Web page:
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C. W. Sham, A. M. Chan, L. M. Francisco, A. H. Sharpe, G. J. Freeman, X.-J. Yang, J. Braun, L. K. Gordon; Programmed Cell Death-1 Ligands 1 and 2 Actively Promote Neuronal Cell Death in the Developing Mouse Retina. Invest. Ophthalmol. Vis. Sci. 2009;50(13):143.
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Development of functional neuronal networks involves both positive and negative synapse selection: neurons making ‘correct’ connections will survive, while those making ‘incorrect’ connections will be eliminated by programmed cell death (PCD). Retinal maturation is an example of ontogenic neuronal culling, providing a model to study PCD in the central nervous system. We have previously shown that the immunoregulatory receptor programmed cell death-1 (PD-1) acts to actively promote retinal ganglion cell (RGC) death during murine postnatal retina maturation. In this study, we aim to identify the neuronal PD-1 ligands, regulating PD-1-mediated PCD and to confirm their functional role in developmental RGC death in vivo.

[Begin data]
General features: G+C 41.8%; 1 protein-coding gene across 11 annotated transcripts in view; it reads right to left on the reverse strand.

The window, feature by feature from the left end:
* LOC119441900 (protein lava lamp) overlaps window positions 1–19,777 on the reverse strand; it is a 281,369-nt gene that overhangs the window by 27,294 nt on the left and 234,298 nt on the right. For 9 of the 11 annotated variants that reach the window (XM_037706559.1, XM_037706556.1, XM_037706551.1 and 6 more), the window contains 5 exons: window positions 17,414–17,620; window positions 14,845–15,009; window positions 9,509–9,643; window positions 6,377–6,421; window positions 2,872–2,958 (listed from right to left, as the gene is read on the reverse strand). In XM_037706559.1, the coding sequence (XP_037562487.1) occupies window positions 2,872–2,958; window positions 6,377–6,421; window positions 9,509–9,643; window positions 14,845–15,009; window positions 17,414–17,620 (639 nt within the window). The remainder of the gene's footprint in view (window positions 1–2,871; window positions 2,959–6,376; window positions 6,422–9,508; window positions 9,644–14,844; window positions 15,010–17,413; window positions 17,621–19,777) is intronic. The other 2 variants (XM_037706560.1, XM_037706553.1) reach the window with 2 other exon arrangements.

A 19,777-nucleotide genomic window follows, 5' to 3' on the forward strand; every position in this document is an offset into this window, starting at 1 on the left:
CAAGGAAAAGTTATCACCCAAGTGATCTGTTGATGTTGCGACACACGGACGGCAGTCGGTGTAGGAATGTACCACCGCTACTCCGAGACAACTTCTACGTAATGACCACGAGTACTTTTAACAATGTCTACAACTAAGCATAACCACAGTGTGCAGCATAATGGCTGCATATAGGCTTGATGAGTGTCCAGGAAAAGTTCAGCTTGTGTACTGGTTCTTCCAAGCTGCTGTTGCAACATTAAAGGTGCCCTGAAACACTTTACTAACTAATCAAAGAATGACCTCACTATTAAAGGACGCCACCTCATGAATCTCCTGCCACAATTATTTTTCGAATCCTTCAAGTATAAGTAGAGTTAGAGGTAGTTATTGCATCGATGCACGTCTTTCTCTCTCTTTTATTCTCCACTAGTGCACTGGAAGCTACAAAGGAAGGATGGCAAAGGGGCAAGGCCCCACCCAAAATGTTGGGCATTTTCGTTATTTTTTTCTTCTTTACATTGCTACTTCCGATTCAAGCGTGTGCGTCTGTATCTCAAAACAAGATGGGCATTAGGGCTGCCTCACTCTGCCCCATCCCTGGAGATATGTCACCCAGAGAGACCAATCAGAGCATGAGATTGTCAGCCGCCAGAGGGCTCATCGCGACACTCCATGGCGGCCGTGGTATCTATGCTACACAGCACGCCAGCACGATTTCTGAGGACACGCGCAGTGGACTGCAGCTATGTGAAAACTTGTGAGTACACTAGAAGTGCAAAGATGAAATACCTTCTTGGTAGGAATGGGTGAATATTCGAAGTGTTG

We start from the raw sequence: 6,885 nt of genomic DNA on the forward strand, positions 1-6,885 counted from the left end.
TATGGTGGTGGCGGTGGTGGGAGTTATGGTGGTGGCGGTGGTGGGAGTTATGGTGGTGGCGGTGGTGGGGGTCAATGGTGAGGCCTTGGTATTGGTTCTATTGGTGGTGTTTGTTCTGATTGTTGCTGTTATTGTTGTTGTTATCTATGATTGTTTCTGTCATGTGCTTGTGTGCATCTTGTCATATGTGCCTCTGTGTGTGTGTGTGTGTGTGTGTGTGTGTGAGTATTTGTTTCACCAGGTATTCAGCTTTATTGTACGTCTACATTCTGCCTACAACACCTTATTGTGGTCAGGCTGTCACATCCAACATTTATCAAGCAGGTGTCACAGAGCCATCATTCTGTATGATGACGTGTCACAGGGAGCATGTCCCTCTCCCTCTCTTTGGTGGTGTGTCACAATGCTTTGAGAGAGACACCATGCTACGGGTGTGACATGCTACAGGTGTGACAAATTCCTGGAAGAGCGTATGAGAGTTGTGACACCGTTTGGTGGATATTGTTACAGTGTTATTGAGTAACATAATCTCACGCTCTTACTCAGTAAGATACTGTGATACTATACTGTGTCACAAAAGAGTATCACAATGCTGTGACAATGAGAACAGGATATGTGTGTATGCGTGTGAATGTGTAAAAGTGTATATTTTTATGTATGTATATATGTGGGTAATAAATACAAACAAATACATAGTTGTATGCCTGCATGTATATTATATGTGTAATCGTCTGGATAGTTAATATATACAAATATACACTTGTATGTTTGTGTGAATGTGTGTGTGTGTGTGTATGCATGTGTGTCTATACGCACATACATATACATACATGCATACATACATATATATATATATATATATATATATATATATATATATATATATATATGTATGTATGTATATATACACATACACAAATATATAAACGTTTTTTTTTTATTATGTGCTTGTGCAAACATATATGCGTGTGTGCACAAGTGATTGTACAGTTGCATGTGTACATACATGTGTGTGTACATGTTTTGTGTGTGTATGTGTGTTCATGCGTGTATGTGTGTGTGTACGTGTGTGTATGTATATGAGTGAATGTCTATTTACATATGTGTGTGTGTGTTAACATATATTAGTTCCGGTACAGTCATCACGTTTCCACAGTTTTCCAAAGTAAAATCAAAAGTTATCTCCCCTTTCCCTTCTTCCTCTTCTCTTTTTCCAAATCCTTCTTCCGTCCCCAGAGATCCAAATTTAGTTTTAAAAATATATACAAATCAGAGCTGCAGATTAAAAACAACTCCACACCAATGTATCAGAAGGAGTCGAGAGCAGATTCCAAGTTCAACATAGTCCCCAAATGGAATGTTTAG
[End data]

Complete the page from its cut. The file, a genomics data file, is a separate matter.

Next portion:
PD-L1/L2 double knockout (DKO) mice in the C57BL/6 background or wild type controls were studied. PD-1 ligand 1 (PD-L1) and ligand 2 (PD-L2) gene expression were measured at postnatal days P0, 2, 4, 7, 30 by quantitative real-time PCR. Quantification of RGCs was performed after immunofluorescence staining for NeuN and Brn3a at various postnatal ages.
The two known immune PD-1 ligands, PD-L1 and PD-L2, are dynamically transcribed during retina development, with gene expression peaking during the first week of postnatal life and settling to a basal level in the mature retina. In the PD-L1/L2 DKO retina, there is a significant numerical increase in RGCs (35% in P2, 30% in adult), as compared to wild type.
This work identifies PD-L1 and PD-L2 expression in neural retina and concordant with our prior studies, supports a role for the PD-1/PD-ligand interaction in developmental RGC culling. These data collectively support a novel role for active promotion of neuronal cell death through a receptor-ligand engagement.
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